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Road to Rio begins at the American Cup

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It begins.

The American Cup, the most high profile international gymnastics competition held annually in the United States, is set to take place March 2 in Worcester, Mass. Sure, it’s technically the beginning on the 2013 season, but it’s really the beginning of the four-year run up to the 2016 Olympic Games in Rio.

Excited yet? There’s more: Team USA will feature three 2012 Olympians and a high profile Olympic alternate, in what is one of the best American Cup field in years.

Kyla Ross, the youngest member of London’s “Fierce Five” started her career with Olympic gold (not bad), is back and will headline the competition. Joining Ross will be Elizabeth “Ebee” Price, alternate for the women’s 2012 team, and back-to-back World Cup winner last year. Also in the line up are a group of Olympic fan favorites including, 2006 World all-around champion Vanessa Ferrari, Larissa Iordache of Romania, and Elizabeth Seitz of Germany. Two more women will be named at the end of the month.

On the men’s side, things look just as bright. Olympic teammates Danell Leyva and Jake Dalton make up Team USA. Joining them are Olympic all-around silver medalist (and favorite of the lady fans) Marcel Nguyen of Germany, Olympic team bronze medalist Kristian Thomas of Great Britain, and Brazilian Sergio Sasaki, who qualified for the all-around in London.

The lineup represents one of the more competitive fields in recent memory and, for athletes like Price and Dalton, the American Cup can serve as a coming out party…if they can get past their famous teammates.

The official USA Gymnastics announcement outlines the full group of participants and event details.

So prepare yourselves, Rio is 1,302 days away, but the storylines you’ll hear about all throughout the games, start developing now. Start taking notes.

Ida Keeling, 100 years old, sets world record at Penn Relays (video)

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Ida Keeling electrified the Penn Relays crowd with her 100-meter dash in 1 minute, 17.33 seconds on Saturday afternoon.

Keeling set a world record for fastest 100m by a woman 100 years and older. There is no data on USA Track and Field and masters athletics websites for a previous record holder.

“I’ll be 101 in a couple of weeks,” Keeling pointed out to NBC Sports’ Carolyn Manno after the race, a mixed-gender event for athletes 80 and older. “I’ve never seen nothing like this crowd. Maybe that’s what the excitement was.”

Keeling’s advice?

“Love yourself, do what you have to do and what you want to do,” she said. “Eat for nutrition, not for taste. And exercise at least once a day.”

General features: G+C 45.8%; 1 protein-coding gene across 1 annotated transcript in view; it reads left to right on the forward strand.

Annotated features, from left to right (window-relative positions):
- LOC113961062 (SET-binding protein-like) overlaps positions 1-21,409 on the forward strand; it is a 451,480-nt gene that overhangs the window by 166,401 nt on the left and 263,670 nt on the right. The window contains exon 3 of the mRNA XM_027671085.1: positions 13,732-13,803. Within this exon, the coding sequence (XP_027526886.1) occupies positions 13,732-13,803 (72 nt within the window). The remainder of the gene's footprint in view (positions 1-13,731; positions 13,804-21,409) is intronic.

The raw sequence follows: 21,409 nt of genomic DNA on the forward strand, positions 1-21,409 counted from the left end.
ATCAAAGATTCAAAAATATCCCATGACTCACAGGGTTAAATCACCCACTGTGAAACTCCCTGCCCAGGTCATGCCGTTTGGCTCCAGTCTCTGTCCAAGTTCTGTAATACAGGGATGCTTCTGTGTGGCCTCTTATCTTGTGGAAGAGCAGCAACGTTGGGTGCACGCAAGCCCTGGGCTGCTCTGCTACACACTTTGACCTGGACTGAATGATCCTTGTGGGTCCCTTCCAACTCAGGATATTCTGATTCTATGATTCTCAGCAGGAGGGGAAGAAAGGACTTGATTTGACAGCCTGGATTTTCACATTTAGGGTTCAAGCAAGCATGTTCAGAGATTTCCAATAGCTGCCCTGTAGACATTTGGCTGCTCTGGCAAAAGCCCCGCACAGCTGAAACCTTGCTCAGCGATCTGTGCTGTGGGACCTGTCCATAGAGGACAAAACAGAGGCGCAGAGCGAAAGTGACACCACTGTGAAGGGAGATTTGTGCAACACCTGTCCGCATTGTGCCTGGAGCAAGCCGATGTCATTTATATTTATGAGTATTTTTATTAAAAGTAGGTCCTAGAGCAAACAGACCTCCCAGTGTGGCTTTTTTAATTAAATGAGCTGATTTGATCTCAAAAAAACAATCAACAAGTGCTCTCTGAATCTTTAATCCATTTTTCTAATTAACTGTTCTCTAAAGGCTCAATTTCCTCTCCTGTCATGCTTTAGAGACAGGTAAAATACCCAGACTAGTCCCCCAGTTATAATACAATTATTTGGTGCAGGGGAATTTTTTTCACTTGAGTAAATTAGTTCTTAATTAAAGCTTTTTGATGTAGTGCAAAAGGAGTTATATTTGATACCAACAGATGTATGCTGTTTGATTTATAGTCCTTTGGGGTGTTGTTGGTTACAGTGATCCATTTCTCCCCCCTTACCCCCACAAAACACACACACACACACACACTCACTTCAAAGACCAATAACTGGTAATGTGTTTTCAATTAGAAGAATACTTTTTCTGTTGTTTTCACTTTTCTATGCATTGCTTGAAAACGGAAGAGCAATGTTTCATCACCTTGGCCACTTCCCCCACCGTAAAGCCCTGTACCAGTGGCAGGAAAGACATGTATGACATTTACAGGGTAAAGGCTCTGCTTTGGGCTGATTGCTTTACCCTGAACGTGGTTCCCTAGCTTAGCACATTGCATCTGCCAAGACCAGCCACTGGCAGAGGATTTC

More on Keeling is here.

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U.S. sprinters past, present trade relay barbs

Justin Gatlin
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PHILADELPHIA (AP) — The only loss for the Americans at the Penn Relays came in the men’s 4x100m, as the U.S. team bobbled its victory away on a bad baton handoff between Tyson Gay and Isiah Young for the final leg, which led to a disqualification.

Mike Rodgers and Justin Gatlin gave the Americans an early lead in the race, and things were moving along well during Gay’s third leg. But the muffed handoff for the final leg cost the Americans. Both the winning Jamaican squad and the second American team surpassed them.

Young finished third, but the team was disqualified because the handoff occurred outside the pass zone. The second U.S. team of Sean McLean, Wallace Spearman, Calesio Newman and Remontay McLain finished in 39.02.

The mistake led to some inflammatory comments from U.S. great Leroy Burrell about continued problems with handoffs by U.S. relay teams.

“Well, I think we’ve got to put our team together a little earlier, possibly,” Burrell said in a television interview. “I think, we’ve had the same coaches working with these guys for many years, and we’ve had failure after failure. So it’s possible that, you know, it might be time for a bit of a regime change with the leadership.

“I think the athletes have to be the catalysts that make that happen. There’s no reason why we shouldn’t be able to get the stick around. I saw thousands of relay teams yesterday — maybe not thousands, but hundreds of relay teams get it around. But the professionals can’t. That’s just not good for our sport.”

Rodgers didn’t take kindly to those remarks.

“People keep pointing their fingers and downing us, but nobody has ever tried to come out there and help us,” he said. “Nobody from the past. Not Carl [Lewis] or Leroy. They haven’t been out there. I can’t really respect their opinions because they’re supposed to be leaders in our sport and in the USA, and they’re not coming out there to drop some knowledge on us, so I don’t care what they have to say.”

Lewis criticized U.S. relays in March.

Gatlin was equally critical of Burrell.

“I’m tired of people who have been part of Team USA take shots at Team USA,” Gatlin said. “To put us in the same boat as high schoolers is insulting.”

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